Ever been? If not, you should. It is an other-world type of experience. It is like no other. I have been in a few other caves before and this one is definitely the best. (I say that knowing I have never been truly spelunking before, though I did get to go through the New Cave at Carlsbad when I was a teen and it was a whole lot more difficult than the cavern.)
Start out by going the night before you plan to hike the cavern. Go visit the bats. It is free, but even if it weren’t, your ticket for the cavern is good for 3 days. There will be a ranger who will talk a bit about the bats and answer questions until the bats begin to come out. When they begin to move, the ranger turns off his microphone and everyone sits still and just watches and listens. The giggly girls, who are almost never still, sat still and quiet with grins on their faces. The night we were there it was a good exit. Some nights are better than others. We watched until there were almost no bats coming out. By then, most of the rest of the folks had gotten up and started moving around so the girls were a bit more restless.
We viewed the entrance to the cave and talked about going down the next morning. We chatted with a ranger a bit. And then – as we were turning to walk back – there was the tarantula. Big and hairy just walking down the path. The girls were mesmerized. Especially J. At 4, she loves bug and spiders and grasshoppers and all that. She kept wanting to get really close. Luckily, she didn’t learn about how painful the little hairs are that they release if you touch them or how much their bite hurts if you try to pick them up. She did have lots of questions, though. We may just have to do a study on spiders. (shivers are going up my spine but it is these teachable moments, right?)
The next day, we went back mid-morning to hike the cave. One of our perks heading out there that morning was to get to see a herd of big horn sheep coming down a hillside and grazing in a meadow. I had never seen that many together before and the girls had never seen them before. I love moments like that which cannot be planned or dreamed of. The wonder in their voices was sweet to hear.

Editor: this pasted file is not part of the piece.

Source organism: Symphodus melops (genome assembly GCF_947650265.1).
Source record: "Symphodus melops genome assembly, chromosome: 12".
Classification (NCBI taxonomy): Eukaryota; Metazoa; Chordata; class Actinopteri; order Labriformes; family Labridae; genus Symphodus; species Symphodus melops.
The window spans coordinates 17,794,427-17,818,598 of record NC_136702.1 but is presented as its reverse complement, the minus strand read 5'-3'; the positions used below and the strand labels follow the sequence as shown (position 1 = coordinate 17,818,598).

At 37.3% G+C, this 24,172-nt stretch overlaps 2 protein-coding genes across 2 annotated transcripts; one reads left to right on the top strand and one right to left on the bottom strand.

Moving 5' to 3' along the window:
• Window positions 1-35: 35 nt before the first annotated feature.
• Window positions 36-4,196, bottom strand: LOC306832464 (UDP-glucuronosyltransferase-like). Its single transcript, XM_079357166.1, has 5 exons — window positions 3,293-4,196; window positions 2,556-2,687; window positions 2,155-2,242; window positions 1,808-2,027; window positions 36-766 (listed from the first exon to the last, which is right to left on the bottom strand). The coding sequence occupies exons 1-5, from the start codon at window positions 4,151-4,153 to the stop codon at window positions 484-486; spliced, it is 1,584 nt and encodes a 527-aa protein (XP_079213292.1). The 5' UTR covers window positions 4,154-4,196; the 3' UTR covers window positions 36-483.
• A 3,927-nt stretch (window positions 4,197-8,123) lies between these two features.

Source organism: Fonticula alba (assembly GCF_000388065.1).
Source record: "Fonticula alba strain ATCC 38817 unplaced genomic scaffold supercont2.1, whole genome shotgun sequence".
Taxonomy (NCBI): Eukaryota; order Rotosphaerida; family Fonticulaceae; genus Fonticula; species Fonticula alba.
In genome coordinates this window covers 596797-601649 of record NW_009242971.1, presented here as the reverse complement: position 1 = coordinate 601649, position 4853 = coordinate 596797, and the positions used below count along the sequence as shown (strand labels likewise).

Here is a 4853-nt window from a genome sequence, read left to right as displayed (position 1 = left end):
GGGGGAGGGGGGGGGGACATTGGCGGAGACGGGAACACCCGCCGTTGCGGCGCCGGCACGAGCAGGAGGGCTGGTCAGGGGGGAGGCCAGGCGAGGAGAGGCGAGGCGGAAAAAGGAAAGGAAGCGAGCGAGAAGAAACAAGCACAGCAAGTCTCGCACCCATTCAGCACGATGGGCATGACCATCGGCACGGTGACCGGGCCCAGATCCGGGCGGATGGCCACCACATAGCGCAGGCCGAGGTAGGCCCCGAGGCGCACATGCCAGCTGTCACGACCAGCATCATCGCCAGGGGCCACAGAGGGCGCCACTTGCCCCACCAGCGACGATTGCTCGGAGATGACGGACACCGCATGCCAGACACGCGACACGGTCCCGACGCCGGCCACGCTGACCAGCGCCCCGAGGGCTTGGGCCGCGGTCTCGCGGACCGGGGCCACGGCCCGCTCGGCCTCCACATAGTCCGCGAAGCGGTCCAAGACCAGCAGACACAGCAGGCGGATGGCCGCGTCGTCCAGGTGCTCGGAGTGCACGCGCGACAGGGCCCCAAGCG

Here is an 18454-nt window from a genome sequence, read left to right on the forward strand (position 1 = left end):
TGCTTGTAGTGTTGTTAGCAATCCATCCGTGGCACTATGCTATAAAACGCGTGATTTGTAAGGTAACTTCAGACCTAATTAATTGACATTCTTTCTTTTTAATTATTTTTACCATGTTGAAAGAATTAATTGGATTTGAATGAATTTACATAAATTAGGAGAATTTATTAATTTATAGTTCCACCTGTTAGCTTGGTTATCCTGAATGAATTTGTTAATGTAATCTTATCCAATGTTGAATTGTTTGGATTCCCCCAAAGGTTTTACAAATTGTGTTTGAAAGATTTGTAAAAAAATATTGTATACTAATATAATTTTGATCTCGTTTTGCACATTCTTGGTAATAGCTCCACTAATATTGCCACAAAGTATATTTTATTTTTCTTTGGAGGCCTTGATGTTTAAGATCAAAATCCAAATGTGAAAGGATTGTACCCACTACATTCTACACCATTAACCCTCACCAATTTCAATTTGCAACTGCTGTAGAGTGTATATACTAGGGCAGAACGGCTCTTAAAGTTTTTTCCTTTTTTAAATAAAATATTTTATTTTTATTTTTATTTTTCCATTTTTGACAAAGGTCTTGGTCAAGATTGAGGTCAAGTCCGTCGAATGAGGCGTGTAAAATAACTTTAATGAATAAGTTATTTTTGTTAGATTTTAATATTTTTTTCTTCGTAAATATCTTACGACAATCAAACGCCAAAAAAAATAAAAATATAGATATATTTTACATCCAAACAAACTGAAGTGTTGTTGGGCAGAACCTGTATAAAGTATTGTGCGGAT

The girls picked up junior ranger packets to fill out as they went along and we started off. The first part was lots of fun because they had seen it the night before. The enjoyed that part. When we got to the really steep part, J was already tired and it was hard to hike down the wet, steep path holding her in the semi-darkness. Every once in a while, she would pick up her head and see something and really enjoy it. L seemed to have the most fun and enjoy the formations the most. She was very alert, very observant. She held her own and enjoyed the time. E didn’t enjoy the hiking very much. I think she would have been happier had we ridden the elevator down to the big room and just seen that. All in all, I am glad we hiked it and saw all that we did. The girls did a good job, considering they hiked about 2 1/2 miles on rough terrain. To describe the cavern is just impossible. It is like nothing you can see at the surface. It is awe inspiring and majestic and beautiful. Our Lord made some pretty amazing things that you have to hike down a long way to see. Some of the highlights would be the Rock of Ages, Mirror Lake, and Fairyland. Of course, maybe that is just because that is what I can remember the names of. The whale’s mouth was pretty cool, too.
After we got done, we took the elevator back up to the surface and found some lunch there. While we ate, the girls finished their packets and we took them to the desk on our way out. The ranger checked them over to make sure they had completed the necessary activities. She filled out the certificate and gave the girls their patches. We grabbed some books for additional souvenirs and headed out. I found “Caves” and “Zipping Zapping Zooming Bats” for the girls and the biography of Jim White for Joe and I. (Jim White is the man who discovered and promoted Carlsbad Cavern.) This first field trip was successful, in my opinion. The girls learned quite a bit about caves and bats and the desert, I think, and got to see the deep down dark of a cavern. Their vacation books were beginning to fill up with observations and information. That makes me smile and I am enjoying looking at what they drew and wrote now that we are back. At Home.
Tagged: homeschool, outdoors, science, travel/trips
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